Salvation Army

Doesn’t it feel like you blinked, and the summer’s gone by?

Every year it hurts, but for some reason we don’t expect clothing to have nearly the same type of shelf life as seasons. Despite the millions of dollars, hours and miles that go into making our wardrobe, we sure don’t hang onto much of it long, tossing tees and trousers at the end of each season or at the first mark of a hole.

According to a 2010 national survey in ShopSmart magazine, one in four American women own seven pairs of jeans, but we only wear four of them regularly. (Slate Magazine)

Well I can’t stop shopping, you say; and it’s easy to feel like you’re doing the world a favour by donating your unwanteds, but as Slate Magazine uncovered your local charity store doesn’t want –and probably can’t even fit- your donation under its roof. This article, an excerpt from writer Elizabeth Cline’s book “Overdressed: The Shockingly High Cost of Cheap Fashion”, follows Cline to an out of the way Brooklyn Salvation Army where they alone receive 18 tons of clothing every three days. Many of these items still brandish the original tags from whence they came.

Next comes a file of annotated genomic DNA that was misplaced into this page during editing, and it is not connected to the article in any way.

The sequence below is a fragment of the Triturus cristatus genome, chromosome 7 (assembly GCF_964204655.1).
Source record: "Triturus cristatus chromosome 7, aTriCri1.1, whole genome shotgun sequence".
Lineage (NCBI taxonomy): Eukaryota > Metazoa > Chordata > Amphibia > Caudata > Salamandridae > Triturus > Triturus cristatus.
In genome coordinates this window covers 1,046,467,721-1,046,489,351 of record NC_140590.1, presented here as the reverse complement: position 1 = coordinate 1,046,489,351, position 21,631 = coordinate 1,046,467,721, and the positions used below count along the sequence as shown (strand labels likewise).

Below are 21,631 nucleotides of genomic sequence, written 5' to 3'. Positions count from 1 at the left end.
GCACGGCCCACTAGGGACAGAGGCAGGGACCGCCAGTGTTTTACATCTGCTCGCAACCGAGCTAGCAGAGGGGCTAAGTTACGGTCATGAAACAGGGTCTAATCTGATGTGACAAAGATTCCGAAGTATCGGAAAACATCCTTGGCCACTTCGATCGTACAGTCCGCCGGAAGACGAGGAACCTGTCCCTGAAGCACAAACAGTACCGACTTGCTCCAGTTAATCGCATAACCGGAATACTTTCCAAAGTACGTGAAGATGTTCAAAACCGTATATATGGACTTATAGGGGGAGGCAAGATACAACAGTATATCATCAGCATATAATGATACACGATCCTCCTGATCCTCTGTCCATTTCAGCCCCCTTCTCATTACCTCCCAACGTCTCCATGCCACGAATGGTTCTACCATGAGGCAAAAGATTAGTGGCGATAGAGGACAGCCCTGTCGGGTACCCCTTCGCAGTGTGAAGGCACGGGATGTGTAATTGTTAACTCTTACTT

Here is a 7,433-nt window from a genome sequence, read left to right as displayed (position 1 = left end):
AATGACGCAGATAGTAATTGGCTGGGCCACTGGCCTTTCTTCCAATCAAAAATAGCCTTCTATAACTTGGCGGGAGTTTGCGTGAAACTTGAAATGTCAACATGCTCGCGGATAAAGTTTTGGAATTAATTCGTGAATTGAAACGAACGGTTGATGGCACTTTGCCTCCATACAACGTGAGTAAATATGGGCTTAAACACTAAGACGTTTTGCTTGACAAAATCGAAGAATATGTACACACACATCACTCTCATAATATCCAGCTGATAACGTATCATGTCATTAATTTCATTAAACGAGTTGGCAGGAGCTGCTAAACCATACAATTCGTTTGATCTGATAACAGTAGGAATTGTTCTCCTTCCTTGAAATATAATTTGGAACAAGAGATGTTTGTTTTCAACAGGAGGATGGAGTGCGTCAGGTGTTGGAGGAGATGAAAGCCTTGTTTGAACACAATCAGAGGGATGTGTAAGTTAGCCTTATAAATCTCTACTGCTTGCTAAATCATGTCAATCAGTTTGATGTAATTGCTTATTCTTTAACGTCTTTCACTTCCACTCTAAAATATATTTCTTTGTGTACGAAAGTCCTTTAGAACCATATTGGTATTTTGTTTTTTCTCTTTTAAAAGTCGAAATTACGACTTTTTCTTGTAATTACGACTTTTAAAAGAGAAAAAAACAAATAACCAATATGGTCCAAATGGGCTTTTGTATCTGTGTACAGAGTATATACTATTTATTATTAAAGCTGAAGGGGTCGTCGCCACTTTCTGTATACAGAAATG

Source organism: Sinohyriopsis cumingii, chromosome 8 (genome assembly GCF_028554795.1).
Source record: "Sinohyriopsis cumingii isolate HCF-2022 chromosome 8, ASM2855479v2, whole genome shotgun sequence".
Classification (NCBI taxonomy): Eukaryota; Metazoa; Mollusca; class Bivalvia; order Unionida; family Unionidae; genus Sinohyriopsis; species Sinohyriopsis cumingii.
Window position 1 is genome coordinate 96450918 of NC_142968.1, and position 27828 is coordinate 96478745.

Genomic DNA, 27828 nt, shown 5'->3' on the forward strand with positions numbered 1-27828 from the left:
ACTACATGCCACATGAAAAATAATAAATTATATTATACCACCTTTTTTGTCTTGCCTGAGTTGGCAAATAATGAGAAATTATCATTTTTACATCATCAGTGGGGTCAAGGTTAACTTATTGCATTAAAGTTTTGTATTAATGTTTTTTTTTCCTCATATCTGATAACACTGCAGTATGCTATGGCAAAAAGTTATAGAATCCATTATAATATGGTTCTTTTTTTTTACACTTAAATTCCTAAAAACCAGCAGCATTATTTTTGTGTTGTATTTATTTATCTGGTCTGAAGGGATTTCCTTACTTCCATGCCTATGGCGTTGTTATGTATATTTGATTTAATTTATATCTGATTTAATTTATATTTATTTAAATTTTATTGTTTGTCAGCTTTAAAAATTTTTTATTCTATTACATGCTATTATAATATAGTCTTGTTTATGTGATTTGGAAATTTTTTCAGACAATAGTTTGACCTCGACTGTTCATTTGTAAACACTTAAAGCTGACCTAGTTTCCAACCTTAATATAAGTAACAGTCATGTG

One textile recycler, Trans-Americas Trading Co., processes close to 17 million pounds of used clothing a year. (Slate Magazine)

There is an aspect to vintage hunting that’s cute, and one that’s not. Because we’re all tearing away at racks for that one MiuMiu blouse but there are still trillions of tons of textiles that are unfit for hipster re-sell. Where do those go?

What Exactly is Upcycling, and Who's Doing It Well?

Mainly sub-Saharan Africa. But as Cline points out, even they are drowning in our discarded duds.

“As incomes rise in Africa, tastes become more savvy, cheap Chinese imports of new clothes flood those countries, and our own high-quality clothing supply is depleted, it’s foreseeable that the African solution to our overconsumption may come to an end.” –Elizabeth Cline, Overdressed: The Shockingly High Cost of Cheap Fashion


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